To be fair or effective: Citizens’ views of COVID-19 responses in Latin America and the Caribbean
September 15, 2022
The COVID-19 pandemic has had an especially strong impact on Latin America and the Caribbean, accounting for more than 1.6 million confirmed deaths and significant economic contraction and impacting countries that were already experiencing heightened social and political strain, affecting governance dynamics at multiple levels.
To understand how the pandemic has been influencing views of the state and the social contract, in September 2020 UNDP in Latin America and the Caribbean commissioned a perception survey in 10 countries: Colombia, Costa Rica, Dominican Republic, Ecuador, Guatemala, Honduras, El Salvador, Nicaragua, Panama, and, Peru.
In September 2021, a second survey with the same set of questions was carried out in the same countries and three more (Bolivia, Chile, and Mexico) to explore the evolution of citizen perspectives.
The questionnaire, which collected the opinions of a representative sample of over 15,000 citizens, covers several issues, including the effectiveness and fairness of COVID-19 responses, perceived governance reform needs, and policy priorities for the post-pandemic recovery.
Consolidating perceptions of fairness
Close to half of the people interviewed (49.4 percent) expressed that the COVID-19 response in their country had been primarily informed by the interest of the majority, while 44.7 percent of respondents believe that the primary driver of authorities’ decisions were the interests of a privileged few. Although this evaluation is not especially positive per se, it is significantly higher than what could have been expected given the deeply entrenched attitudes of distrust towards public institutions that characterize the region.
It is also important to note that the 2021 evaluation of response fairness represents a non-negligible improvement compared to the overall assessment documented in 2020 when 44.7 of respondents described the national response as reasonably fair and 48.6 percent as unfair. In fact, in 2020, 3 out of 10 countries had a positive net evaluation of response fairness against 8 out of 13 in 2021.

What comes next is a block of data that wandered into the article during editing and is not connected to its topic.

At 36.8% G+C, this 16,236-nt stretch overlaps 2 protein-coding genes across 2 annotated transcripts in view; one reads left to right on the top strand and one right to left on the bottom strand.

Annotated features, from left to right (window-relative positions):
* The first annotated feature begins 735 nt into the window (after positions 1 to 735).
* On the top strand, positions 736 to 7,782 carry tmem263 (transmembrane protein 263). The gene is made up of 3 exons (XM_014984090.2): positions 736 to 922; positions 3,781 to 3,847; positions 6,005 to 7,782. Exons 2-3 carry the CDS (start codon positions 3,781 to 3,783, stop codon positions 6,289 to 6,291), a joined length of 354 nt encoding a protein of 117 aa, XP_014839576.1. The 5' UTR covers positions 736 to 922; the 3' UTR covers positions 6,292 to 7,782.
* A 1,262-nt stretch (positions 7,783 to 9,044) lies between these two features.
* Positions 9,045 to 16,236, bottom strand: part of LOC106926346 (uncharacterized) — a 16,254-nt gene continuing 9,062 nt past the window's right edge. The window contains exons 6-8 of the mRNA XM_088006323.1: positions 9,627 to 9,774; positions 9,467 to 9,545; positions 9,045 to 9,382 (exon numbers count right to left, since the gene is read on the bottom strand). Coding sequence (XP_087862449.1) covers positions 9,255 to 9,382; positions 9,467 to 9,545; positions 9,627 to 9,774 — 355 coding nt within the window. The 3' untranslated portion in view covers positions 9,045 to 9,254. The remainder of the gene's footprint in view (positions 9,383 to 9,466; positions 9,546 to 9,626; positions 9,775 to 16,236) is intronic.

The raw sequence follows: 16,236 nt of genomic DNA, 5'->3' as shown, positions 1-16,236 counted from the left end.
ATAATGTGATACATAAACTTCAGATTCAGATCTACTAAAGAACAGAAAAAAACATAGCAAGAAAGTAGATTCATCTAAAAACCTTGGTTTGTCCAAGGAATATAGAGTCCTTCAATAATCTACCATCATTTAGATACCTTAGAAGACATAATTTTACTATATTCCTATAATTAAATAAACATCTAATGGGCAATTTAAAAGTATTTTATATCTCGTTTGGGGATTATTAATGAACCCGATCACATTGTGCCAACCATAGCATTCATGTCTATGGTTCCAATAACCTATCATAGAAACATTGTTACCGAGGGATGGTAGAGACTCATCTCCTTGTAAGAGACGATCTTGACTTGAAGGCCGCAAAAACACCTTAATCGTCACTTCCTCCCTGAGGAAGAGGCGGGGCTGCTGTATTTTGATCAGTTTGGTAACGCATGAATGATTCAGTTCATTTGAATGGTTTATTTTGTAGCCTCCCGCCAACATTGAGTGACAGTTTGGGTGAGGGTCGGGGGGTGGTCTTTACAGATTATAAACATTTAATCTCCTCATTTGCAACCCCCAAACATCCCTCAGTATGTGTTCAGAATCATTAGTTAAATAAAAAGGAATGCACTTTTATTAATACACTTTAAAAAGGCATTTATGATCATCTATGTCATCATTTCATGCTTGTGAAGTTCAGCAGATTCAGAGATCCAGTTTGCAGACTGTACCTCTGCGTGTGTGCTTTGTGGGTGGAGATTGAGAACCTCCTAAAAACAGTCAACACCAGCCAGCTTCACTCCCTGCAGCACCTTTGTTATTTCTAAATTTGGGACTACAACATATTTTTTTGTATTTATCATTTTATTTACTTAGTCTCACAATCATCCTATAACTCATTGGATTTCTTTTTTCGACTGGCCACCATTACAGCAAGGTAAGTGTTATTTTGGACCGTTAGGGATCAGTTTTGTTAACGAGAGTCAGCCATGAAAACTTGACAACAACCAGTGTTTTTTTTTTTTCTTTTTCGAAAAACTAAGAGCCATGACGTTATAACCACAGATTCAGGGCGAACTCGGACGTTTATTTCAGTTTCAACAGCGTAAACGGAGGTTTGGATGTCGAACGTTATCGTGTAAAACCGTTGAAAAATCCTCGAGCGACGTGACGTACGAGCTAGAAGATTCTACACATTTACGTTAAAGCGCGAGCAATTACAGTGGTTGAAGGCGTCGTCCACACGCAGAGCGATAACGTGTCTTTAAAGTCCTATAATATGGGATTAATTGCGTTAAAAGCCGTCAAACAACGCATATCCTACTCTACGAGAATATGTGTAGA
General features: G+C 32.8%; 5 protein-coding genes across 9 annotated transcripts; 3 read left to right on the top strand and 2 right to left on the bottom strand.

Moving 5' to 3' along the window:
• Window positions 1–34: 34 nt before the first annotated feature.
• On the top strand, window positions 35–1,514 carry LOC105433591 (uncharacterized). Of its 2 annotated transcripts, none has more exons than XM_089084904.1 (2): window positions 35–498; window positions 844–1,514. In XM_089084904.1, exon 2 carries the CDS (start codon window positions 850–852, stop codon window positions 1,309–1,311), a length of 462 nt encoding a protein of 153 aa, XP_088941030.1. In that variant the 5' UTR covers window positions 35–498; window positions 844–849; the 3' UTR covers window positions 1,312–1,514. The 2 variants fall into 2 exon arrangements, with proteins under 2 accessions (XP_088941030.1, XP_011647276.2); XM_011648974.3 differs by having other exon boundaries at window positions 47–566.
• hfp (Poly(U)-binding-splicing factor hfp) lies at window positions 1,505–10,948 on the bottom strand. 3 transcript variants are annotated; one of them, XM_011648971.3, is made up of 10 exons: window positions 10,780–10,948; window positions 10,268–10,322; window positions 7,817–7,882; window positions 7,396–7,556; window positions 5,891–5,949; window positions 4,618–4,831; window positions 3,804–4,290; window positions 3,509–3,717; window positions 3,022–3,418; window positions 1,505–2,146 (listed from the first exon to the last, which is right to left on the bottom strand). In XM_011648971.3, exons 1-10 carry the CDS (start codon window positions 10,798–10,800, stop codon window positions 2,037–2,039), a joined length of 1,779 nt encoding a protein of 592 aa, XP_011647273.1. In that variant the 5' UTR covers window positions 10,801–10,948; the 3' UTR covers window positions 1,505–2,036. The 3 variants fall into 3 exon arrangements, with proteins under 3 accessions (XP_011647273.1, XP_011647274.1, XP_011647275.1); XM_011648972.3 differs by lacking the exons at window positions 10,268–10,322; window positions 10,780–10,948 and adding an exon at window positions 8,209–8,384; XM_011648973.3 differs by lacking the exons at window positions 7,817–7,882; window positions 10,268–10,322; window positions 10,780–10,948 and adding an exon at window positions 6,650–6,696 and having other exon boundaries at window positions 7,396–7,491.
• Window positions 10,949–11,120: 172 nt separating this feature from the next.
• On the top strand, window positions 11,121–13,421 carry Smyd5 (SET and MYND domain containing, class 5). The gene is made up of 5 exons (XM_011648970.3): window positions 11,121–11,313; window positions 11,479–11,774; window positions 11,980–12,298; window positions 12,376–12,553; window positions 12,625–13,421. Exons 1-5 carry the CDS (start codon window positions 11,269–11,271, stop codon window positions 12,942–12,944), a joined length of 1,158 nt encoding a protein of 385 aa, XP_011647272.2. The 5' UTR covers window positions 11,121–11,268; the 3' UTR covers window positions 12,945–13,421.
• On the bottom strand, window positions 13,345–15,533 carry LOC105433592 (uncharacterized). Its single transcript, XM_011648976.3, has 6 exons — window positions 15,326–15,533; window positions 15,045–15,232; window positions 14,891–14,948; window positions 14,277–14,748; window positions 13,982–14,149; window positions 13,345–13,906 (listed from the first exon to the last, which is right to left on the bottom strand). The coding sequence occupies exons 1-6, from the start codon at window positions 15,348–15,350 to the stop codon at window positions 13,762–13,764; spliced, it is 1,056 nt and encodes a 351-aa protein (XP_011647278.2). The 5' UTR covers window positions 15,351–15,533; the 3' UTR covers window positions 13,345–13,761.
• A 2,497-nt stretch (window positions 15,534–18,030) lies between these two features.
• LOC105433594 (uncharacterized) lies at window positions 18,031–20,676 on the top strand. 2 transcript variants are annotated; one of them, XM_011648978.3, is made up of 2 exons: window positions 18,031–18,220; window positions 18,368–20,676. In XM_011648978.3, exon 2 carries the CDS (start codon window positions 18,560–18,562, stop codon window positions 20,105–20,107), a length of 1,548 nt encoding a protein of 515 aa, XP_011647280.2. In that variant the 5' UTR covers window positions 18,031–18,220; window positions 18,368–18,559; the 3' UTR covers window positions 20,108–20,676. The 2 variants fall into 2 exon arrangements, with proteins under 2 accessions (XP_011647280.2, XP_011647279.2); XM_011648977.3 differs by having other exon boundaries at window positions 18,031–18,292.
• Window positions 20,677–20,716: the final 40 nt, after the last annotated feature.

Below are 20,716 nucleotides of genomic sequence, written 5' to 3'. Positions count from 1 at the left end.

From perceived commitment to fairness to recovering trust?
In the report “The Great Reset: Public Opinion, Populism, and the Pandemic”, the Centre for the Future of Democracy of Cambridge University describes a global weakening of core populist beliefs – such as the notion that public life is fully captured by corrupt elites – since the beginning of the pandemic. Could an acknowledgment of genuine efforts to ensure the equity of COVID-19 responses lead to a broader reevaluation of the integrity of public decision-making in Latin America and the Caribbean?
It is possible that the perception of a commitment to fairness on the part of authorities in the COVID-19 context may have contributed to the (slight) improvement of trust towards institutions documented by Latinobarometro in its last wave. Undoubtedly more time and further analysis will be needed to assess this hypothesis and – if a link can be indeed demonstrated – to evaluate its strength and durability. However, there may be an opportunity here, which is important not to overlook.
Approval of health responses is (more or less) holding up…
The assessment of health responses across the region remains moderately positive. 44.2 percent of survey respondents would describe measures taken to protect the health of citizens in their country as effective, while 38 percent believe that these measures did not have sufficient impact. As a result, a positive net evaluation of health responses is observed in 8 of the 13 countries covered by the survey.
It should be noted, however, that the overall appraisal of health-focused interventions has somewhat deteriorated compared to 2020. At that time, in fact, 46.7 percent of respondents would assess the health response in their country as effective, with 7 out of 10 countries characterized by a positive net evaluation.
… but economic worries are deepening
Despite signs of economic recovery across the region towards the end of 2021-(at least in terms of overall economic output-, the evaluation of economic responses to COVID-19 remains very negative. Only 1 out of 3 respondents believe that measures taken to protect households from the economic impact of the pandemic were sufficient, while 50 percent consider that these measures were “ineffective” or “very ineffective”. Accordingly, only 2 out of 13 countries received a positive net evaluation of economic responses.
These results represent a further deterioration of an already negative assessment in 2020, when 37.7 percent of the citizens interviewed as part of the survey thought that the economic response in their country had been reasonably effective, against 42.7 percent who considered it ineffective.
The data appears to be pointing to faint but potentially positive signals regarding perceived fairness as well as mixed reviews regarding effectiveness, with especially negative assessments of measures taken in the economic field.